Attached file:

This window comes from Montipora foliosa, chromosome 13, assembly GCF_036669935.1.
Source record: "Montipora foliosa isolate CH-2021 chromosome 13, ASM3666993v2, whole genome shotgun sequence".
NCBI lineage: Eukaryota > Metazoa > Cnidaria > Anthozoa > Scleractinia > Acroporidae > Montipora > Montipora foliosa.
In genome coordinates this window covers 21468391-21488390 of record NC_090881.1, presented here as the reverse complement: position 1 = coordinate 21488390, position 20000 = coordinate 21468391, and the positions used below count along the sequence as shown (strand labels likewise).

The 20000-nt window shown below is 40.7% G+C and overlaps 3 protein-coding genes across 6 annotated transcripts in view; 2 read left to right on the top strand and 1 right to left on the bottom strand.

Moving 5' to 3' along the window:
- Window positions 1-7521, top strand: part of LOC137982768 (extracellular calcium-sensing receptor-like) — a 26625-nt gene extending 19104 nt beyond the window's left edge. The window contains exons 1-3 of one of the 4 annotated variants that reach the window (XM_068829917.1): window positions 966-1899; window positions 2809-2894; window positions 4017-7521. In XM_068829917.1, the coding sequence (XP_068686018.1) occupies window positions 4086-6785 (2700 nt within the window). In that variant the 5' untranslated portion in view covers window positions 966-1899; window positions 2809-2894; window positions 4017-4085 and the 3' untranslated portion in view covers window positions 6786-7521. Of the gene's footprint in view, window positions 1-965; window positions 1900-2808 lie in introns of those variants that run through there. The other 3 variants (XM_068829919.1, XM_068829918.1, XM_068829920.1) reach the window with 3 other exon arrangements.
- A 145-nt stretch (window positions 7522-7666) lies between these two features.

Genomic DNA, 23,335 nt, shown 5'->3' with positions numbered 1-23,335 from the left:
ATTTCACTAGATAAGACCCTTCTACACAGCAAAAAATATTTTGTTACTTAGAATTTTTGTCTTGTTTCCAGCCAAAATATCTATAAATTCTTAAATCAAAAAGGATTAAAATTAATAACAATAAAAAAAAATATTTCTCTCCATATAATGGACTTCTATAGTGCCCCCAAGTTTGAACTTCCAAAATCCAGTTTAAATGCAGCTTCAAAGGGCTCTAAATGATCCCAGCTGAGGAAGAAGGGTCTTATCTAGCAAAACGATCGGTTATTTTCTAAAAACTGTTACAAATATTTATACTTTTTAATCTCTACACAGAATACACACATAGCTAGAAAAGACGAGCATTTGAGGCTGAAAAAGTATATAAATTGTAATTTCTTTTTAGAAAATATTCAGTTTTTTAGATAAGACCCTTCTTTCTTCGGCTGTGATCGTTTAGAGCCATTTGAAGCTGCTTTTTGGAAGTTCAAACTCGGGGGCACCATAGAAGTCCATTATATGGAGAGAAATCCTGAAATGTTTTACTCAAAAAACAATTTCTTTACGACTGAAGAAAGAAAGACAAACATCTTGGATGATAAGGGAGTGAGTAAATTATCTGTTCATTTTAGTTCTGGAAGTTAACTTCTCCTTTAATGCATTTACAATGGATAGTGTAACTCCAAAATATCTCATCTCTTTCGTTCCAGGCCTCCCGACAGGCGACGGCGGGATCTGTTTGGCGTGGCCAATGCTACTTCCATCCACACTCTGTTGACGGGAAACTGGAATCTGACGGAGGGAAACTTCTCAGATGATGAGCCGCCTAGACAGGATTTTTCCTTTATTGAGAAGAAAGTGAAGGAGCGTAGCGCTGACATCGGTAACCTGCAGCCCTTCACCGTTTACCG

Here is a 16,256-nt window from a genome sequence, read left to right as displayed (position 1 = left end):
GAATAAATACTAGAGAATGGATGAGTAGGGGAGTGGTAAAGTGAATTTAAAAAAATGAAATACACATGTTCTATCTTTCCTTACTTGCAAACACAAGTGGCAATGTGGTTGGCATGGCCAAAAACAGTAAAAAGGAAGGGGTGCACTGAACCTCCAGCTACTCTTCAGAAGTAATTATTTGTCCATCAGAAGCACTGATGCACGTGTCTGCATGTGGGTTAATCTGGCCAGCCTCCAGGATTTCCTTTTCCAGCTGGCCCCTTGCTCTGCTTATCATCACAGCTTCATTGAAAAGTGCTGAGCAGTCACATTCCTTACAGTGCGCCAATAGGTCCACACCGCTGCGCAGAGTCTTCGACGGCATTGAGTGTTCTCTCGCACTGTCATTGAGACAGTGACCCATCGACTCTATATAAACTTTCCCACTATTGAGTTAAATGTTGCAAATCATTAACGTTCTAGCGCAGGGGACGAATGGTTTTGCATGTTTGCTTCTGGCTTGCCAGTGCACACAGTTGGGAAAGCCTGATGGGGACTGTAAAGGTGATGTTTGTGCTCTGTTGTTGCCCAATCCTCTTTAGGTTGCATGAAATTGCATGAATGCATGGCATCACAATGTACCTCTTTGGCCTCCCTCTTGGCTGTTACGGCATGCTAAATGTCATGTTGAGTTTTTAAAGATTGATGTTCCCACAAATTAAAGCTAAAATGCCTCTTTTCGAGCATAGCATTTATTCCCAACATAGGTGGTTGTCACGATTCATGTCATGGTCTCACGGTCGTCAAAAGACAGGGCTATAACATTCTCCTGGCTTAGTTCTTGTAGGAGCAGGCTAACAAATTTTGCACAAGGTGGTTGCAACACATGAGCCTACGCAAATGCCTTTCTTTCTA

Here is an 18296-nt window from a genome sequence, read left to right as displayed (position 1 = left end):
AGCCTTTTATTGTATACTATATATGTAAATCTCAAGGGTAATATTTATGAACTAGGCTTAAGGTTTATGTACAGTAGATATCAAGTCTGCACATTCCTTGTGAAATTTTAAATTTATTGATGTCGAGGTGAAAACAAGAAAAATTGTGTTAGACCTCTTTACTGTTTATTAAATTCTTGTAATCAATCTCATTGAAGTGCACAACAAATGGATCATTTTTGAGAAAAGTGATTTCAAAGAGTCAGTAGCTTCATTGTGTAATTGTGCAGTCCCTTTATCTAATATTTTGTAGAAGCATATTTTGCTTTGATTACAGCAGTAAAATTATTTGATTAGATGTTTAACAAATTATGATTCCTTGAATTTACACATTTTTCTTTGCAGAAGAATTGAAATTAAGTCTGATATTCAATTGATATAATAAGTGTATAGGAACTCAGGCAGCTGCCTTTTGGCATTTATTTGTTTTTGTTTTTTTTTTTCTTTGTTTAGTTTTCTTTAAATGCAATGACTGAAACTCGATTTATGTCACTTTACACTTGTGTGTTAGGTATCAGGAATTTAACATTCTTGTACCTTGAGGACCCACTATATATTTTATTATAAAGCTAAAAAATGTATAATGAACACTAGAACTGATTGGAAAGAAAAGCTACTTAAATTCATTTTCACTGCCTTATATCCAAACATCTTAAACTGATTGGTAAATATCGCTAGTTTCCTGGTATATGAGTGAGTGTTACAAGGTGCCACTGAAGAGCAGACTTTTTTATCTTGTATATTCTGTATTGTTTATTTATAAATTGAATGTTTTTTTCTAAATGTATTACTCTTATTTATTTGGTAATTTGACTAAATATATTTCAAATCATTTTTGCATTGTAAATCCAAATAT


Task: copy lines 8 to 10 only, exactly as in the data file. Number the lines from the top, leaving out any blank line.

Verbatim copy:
- A 145-nt stretch (window positions 7522-7666) lies between these two features.

Genomic DNA, 23,335 nt, shown 5'->3' with positions numbered 1-23,335 from the left:
ATTTCACTAGATAAGACCCTTCTACACAGCAAAAAATATTTTGTTACTTAGAATTTTTGTCTTGTTTCCAGCCAAAATATCTATAAATTCTTAAATCAAAAAGGATTAAAATTAATAACAATAAAAAAAAATATTTCTCTCCATATAATGGACTTCTATAGTGCCCCCAAGTTTGAACTTCCAAAATCCAGTTTAAATGCAGCTTCAAAGGGCTCTAAATGATCCCAGCTGAGGAAGAAGGGTCTTATCTAGCAAAACGATCGGTTATTTTCTAAAAACTGTTACAAATATTTATACTTTTTAATCTCTACACAGAATACACACATAGCTAGAAAAGACGAGCATTTGAGGCTGAAAAAGTATATAAATTGTAATTTCTTTTTAGAAAATATTCAGTTTTTTAGATAAGACCCTTCTTTCTTCGGCTGTGATCGTTTAGAGCCATTTGAAGCTGCTTTTTGGAAGTTCAAACTCGGGGGCACCATAGAAGTCCATTATATGGAGAGAAATCCTGAAATGTTTTACTCAAAAAACAATTTCTTTACGACTGAAGAAAGAAAGACAAACATCTTGGATGATAAGGGAGTGAGTAAATTATCTGTTCATTTTAGTTCTGGAAGTTAACTTCTCCTTTAATGCATTTACAATGGATAGTGTAACTCCAAAATATCTCATCTCTTTCGTTCCAGGCCTCCCGACAGGCGACGGCGGGATCTGTTTGGCGTGGCCAATGCTACTTCCATCCACACTCTGTTGACGGGAAACTGGAATCTGACGGAGGGAAACTTCTCAGATGATGAGCCGCCTAGACAGGATTTTTCCTTTATTGAGAAGAAAGTGAAGGAGCGTAGCGCTGACATCGGTAACCTGCAGCCCTTCACCGTTTACCG